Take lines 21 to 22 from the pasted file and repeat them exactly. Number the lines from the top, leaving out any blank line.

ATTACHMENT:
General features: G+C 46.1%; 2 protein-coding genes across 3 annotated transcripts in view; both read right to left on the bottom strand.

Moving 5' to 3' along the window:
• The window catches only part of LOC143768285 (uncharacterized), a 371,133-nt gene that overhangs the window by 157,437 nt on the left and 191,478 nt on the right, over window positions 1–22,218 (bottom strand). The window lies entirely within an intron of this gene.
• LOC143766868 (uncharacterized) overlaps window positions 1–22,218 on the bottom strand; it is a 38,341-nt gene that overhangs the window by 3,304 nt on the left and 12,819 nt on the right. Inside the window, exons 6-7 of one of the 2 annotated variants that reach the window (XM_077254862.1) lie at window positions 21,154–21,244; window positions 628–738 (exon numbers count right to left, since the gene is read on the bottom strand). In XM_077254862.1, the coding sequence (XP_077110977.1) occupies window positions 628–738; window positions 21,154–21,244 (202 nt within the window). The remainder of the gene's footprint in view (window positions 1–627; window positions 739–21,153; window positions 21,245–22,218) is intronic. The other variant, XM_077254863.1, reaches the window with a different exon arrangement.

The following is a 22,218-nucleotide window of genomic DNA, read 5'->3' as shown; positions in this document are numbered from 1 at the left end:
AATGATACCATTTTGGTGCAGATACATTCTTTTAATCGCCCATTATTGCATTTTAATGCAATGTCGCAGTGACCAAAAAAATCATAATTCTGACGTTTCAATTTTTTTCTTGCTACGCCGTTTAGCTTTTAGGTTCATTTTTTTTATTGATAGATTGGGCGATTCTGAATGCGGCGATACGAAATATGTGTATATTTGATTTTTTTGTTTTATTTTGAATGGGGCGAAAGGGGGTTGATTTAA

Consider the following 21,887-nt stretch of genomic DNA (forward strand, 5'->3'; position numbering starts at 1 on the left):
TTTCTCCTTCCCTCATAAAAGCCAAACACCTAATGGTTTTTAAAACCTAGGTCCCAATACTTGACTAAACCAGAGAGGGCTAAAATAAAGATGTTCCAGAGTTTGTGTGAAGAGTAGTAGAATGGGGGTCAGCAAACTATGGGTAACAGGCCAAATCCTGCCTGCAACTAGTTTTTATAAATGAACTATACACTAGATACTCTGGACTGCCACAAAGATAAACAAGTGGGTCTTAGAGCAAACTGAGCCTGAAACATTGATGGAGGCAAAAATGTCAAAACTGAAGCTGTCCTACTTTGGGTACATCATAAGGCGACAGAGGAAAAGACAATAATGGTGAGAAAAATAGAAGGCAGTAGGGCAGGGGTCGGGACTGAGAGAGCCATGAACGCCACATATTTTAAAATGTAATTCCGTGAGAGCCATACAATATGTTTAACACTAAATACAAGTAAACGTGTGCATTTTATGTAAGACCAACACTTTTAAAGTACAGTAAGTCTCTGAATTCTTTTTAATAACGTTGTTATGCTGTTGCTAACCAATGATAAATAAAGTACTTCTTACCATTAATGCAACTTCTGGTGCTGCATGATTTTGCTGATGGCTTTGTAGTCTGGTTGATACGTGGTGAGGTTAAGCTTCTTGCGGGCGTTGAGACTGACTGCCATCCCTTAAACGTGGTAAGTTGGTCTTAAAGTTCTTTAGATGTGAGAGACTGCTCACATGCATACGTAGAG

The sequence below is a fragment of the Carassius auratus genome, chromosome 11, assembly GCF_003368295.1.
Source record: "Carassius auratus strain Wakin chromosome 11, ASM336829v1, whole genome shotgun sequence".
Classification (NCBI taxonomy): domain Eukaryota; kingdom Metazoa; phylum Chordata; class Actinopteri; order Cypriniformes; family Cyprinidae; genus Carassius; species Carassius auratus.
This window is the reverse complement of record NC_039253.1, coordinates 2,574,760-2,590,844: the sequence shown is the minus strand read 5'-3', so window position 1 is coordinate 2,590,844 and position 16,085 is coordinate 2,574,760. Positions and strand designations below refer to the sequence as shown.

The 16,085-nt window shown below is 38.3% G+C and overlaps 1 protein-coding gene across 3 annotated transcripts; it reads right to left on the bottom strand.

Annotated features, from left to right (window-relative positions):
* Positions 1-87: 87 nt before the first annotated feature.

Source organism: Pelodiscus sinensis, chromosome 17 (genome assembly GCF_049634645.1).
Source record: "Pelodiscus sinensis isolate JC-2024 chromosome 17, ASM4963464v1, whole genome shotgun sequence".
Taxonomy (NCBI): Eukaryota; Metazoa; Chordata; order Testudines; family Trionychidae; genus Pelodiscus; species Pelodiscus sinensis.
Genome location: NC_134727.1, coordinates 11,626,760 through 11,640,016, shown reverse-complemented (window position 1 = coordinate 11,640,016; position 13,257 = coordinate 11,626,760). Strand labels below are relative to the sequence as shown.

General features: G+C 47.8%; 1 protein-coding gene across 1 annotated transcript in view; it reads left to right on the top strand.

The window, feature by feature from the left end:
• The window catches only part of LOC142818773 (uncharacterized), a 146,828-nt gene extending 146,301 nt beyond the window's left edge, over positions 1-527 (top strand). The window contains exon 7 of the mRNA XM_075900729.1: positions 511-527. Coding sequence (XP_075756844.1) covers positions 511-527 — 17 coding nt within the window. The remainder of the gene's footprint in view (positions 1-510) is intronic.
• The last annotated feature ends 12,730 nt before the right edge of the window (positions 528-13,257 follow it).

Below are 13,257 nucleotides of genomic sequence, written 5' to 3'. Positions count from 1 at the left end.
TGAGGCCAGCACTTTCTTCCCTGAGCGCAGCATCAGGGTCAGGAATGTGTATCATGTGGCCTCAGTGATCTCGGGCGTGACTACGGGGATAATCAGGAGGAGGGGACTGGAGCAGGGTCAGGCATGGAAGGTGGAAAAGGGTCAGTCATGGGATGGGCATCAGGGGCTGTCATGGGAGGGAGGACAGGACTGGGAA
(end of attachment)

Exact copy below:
The window, feature by feature from the left end:
• The window catches only part of LOC142818773 (uncharacterized), a 146,828-nt gene extending 146,301 nt beyond the window's left edge, over positions 1-527 (top strand). The window contains exon 7 of the mRNA XM_075900729.1: positions 511-527. Coding sequence (XP_075756844.1) covers positions 511-527 — 17 coding nt within the window. The remainder of the gene's footprint in view (positions 1-510) is intronic.